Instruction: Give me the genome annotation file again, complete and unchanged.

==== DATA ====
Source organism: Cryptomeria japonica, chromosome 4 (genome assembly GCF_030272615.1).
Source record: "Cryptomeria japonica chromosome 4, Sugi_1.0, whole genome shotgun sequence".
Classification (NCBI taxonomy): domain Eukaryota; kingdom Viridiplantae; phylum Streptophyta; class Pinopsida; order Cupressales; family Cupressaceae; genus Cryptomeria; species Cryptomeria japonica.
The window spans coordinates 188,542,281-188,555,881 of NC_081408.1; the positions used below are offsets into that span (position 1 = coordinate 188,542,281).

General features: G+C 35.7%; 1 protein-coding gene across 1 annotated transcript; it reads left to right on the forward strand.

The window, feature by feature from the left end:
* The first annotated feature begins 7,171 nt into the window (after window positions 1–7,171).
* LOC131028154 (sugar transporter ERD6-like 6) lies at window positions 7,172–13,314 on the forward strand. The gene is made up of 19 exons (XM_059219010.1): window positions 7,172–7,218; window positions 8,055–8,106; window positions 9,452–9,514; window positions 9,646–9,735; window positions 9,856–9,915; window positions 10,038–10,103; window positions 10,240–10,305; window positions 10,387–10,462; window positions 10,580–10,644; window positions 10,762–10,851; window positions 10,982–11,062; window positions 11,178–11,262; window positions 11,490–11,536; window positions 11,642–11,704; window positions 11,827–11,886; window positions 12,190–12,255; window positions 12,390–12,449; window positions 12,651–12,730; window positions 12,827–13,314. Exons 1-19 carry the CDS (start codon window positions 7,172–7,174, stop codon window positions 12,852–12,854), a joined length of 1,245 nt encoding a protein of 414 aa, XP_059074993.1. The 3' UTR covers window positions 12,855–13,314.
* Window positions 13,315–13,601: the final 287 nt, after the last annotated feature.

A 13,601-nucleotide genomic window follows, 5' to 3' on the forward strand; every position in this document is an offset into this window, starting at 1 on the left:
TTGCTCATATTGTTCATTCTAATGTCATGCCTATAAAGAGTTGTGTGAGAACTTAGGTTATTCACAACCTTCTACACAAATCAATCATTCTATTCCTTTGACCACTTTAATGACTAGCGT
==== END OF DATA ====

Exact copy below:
Source organism: Cryptomeria japonica, chromosome 4 (genome assembly GCF_030272615.1).
Source record: "Cryptomeria japonica chromosome 4, Sugi_1.0, whole genome shotgun sequence".
Classification (NCBI taxonomy): domain Eukaryota; kingdom Viridiplantae; phylum Streptophyta; class Pinopsida; order Cupressales; family Cupressaceae; genus Cryptomeria; species Cryptomeria japonica.
The window spans coordinates 188,542,281-188,555,881 of NC_081408.1; the positions used below are offsets into that span (position 1 = coordinate 188,542,281).

General features: G+C 35.7%; 1 protein-coding gene across 1 annotated transcript; it reads left to right on the forward strand.

The window, feature by feature from the left end:
* The first annotated feature begins 7,171 nt into the window (after window positions 1–7,171).
* LOC131028154 (sugar transporter ERD6-like 6) lies at window positions 7,172–13,314 on the forward strand. The gene is made up of 19 exons (XM_059219010.1): window positions 7,172–7,218; window positions 8,055–8,106; window positions 9,452–9,514; window positions 9,646–9,735; window positions 9,856–9,915; window positions 10,038–10,103; window positions 10,240–10,305; window positions 10,387–10,462; window positions 10,580–10,644; window positions 10,762–10,851; window positions 10,982–11,062; window positions 11,178–11,262; window positions 11,490–11,536; window positions 11,642–11,704; window positions 11,827–11,886; window positions 12,190–12,255; window positions 12,390–12,449; window positions 12,651–12,730; window positions 12,827–13,314. Exons 1-19 carry the CDS (start codon window positions 7,172–7,174, stop codon window positions 12,852–12,854), a joined length of 1,245 nt encoding a protein of 414 aa, XP_059074993.1. The 3' UTR covers window positions 12,855–13,314.
* Window positions 13,315–13,601: the final 287 nt, after the last annotated feature.

A 13,601-nucleotide genomic window follows, 5' to 3' on the forward strand; every position in this document is an offset into this window, starting at 1 on the left:
TTGCTCATATTGTTCATTCTAATGTCATGCCTATAAAGAGTTGTGTGAGAACTTAGGTTATTCACAACCTTCTACACAAATCAATCATTCTATTCCTTTGACCACTTTAATGACTAGCGT